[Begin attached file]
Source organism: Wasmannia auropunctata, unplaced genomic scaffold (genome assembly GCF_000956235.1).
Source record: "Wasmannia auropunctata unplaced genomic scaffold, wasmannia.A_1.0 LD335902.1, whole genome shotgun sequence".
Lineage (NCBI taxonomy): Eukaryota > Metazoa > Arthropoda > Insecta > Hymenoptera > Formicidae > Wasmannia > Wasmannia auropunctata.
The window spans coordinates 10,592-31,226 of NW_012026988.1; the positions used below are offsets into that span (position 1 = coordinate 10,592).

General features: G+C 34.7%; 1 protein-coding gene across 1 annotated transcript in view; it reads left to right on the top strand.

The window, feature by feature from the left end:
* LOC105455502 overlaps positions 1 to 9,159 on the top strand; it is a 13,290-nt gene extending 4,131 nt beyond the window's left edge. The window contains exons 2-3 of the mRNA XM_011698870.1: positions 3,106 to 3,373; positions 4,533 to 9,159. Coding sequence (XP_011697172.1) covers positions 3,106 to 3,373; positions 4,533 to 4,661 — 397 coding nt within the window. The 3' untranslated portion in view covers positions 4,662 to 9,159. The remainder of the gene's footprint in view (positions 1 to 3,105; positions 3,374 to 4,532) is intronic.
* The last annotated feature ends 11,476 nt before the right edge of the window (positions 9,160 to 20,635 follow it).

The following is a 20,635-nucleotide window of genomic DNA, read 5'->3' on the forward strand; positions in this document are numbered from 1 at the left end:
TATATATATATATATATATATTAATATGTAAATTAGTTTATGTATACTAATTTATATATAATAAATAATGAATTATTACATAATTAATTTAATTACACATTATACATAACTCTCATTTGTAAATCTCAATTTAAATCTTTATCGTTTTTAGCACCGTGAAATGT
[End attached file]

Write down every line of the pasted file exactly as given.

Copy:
Source organism: Wasmannia auropunctata, unplaced genomic scaffold (genome assembly GCF_000956235.1).
Source record: "Wasmannia auropunctata unplaced genomic scaffold, wasmannia.A_1.0 LD335902.1, whole genome shotgun sequence".
Lineage (NCBI taxonomy): Eukaryota > Metazoa > Arthropoda > Insecta > Hymenoptera > Formicidae > Wasmannia > Wasmannia auropunctata.
The window spans coordinates 10,592-31,226 of NW_012026988.1; the positions used below are offsets into that span (position 1 = coordinate 10,592).

General features: G+C 34.7%; 1 protein-coding gene across 1 annotated transcript in view; it reads left to right on the top strand.

The window, feature by feature from the left end:
* LOC105455502 overlaps positions 1 to 9,159 on the top strand; it is a 13,290-nt gene extending 4,131 nt beyond the window's left edge. The window contains exons 2-3 of the mRNA XM_011698870.1: positions 3,106 to 3,373; positions 4,533 to 9,159. Coding sequence (XP_011697172.1) covers positions 3,106 to 3,373; positions 4,533 to 4,661 — 397 coding nt within the window. The 3' untranslated portion in view covers positions 4,662 to 9,159. The remainder of the gene's footprint in view (positions 1 to 3,105; positions 3,374 to 4,532) is intronic.
* The last annotated feature ends 11,476 nt before the right edge of the window (positions 9,160 to 20,635 follow it).

The following is a 20,635-nucleotide window of genomic DNA, read 5'->3' on the forward strand; positions in this document are numbered from 1 at the left end:
TATATATATATATATATATATTAATATGTAAATTAGTTTATGTATACTAATTTATATATAATAAATAATGAATTATTACATAATTAATTTAATTACACATTATACATAACTCTCATTTGTAAATCTCAATTTAAATCTTTATCGTTTTTAGCACCGTGAAATGT